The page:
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Alcohol by Volume (or ABV) is a percentage. It’s simple and easy to understand. We learned about percentages in grade school. But what is proof, and why are we still using it? The short answer is tradition. The long answer is a little more interesting.

In the United States, proof is defined as twice (or double) the percentage of ABV. A proof statement is legally permitted to be on a bottle, provided it’s near the ABV, but it’s not required. So why even have it? Because the spirits industry loves tradition, and this one goes back to 16th century England.

Being a British sailor back then was a hard life. They hadn’t really figured out the whole scurvy/citrus connection yet, you often worked barefoot in frigid seas, and had exotic new diseases waiting for you in every port. Oh, and pirates were an actual career risk. So we would hope that these men were handsomely compensated for their labor. Turns out, not really.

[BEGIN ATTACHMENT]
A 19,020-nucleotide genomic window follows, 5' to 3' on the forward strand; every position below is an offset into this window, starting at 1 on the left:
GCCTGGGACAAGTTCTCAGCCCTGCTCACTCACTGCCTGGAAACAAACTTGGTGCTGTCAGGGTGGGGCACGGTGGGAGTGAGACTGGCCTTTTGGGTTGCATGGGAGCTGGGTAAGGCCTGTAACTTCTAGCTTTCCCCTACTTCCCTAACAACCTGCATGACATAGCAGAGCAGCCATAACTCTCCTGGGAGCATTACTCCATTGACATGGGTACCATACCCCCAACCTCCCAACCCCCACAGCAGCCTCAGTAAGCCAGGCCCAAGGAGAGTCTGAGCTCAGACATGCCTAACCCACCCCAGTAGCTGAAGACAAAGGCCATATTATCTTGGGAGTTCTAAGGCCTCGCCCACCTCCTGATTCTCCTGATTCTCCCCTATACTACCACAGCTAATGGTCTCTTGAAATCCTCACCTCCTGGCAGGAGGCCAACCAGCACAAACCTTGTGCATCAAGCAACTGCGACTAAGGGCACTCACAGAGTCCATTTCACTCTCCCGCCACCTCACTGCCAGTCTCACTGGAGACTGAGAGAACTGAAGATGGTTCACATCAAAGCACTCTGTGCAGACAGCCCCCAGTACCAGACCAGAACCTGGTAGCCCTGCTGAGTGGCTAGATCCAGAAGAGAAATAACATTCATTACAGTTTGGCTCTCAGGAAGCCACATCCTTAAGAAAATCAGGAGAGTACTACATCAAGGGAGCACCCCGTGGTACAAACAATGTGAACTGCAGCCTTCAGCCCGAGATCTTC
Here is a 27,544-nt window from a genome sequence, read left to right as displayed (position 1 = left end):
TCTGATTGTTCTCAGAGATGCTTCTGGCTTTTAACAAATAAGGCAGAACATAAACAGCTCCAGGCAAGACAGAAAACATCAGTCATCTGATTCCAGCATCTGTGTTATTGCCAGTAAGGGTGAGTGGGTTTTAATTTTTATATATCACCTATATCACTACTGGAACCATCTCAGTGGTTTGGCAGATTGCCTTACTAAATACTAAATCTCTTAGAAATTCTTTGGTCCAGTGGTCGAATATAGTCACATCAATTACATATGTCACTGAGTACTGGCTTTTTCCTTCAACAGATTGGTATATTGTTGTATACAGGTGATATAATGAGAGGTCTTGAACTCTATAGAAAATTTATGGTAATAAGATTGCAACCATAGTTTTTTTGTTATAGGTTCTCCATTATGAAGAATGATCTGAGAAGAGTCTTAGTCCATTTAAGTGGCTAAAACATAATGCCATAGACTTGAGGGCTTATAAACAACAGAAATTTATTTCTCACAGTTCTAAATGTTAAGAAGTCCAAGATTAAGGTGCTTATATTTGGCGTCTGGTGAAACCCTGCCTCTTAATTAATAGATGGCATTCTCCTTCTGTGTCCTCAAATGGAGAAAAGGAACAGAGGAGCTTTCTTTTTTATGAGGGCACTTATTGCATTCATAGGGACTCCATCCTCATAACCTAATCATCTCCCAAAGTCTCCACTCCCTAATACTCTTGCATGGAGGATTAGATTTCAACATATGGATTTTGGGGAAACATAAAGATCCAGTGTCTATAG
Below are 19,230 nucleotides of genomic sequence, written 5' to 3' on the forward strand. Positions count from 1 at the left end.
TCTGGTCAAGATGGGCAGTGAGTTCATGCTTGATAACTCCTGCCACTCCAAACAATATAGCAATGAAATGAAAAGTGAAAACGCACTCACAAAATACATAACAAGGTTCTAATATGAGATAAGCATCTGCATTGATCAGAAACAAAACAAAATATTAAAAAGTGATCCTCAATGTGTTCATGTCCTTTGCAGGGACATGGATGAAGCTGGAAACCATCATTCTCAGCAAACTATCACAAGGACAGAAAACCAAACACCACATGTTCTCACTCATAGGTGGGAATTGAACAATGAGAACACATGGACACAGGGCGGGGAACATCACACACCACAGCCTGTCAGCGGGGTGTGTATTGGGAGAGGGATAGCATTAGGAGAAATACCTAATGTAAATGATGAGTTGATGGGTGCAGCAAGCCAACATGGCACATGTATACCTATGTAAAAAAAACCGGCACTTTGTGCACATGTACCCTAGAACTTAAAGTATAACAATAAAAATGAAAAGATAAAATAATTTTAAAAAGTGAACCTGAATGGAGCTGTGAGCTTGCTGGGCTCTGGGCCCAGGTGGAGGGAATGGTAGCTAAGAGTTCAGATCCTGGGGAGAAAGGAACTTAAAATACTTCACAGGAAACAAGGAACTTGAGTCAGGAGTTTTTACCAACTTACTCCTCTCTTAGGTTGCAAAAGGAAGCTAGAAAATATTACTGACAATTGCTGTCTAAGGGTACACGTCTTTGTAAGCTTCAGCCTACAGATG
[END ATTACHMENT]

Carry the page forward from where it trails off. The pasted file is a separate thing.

Rum was often a common form of wages paid to sailors—specifically, strong rum. And these sailors wanted their just dues. In order to avoid accepting watered-down rum from unscrupulous captains, they figured out a pretty ingenious test. Alcohol at a percentage under 57.15% ABV has a significant tell: if you douse gunpowder with it, the powder won’t light. If you try it with rum at 57.15% or over, the powder sparks just fine, thus proving the spirit’s “proof.” It should be said: we neither condone nor recommend mixing flammable alcohol and gunpowder on a wooden boat. However, that’s how alcohol percentage was commonly measured for a couple of hundred years. In the 18th century, the gunpowder test was replaced by the more accurate specific gravity test, but the name and the legend have endured.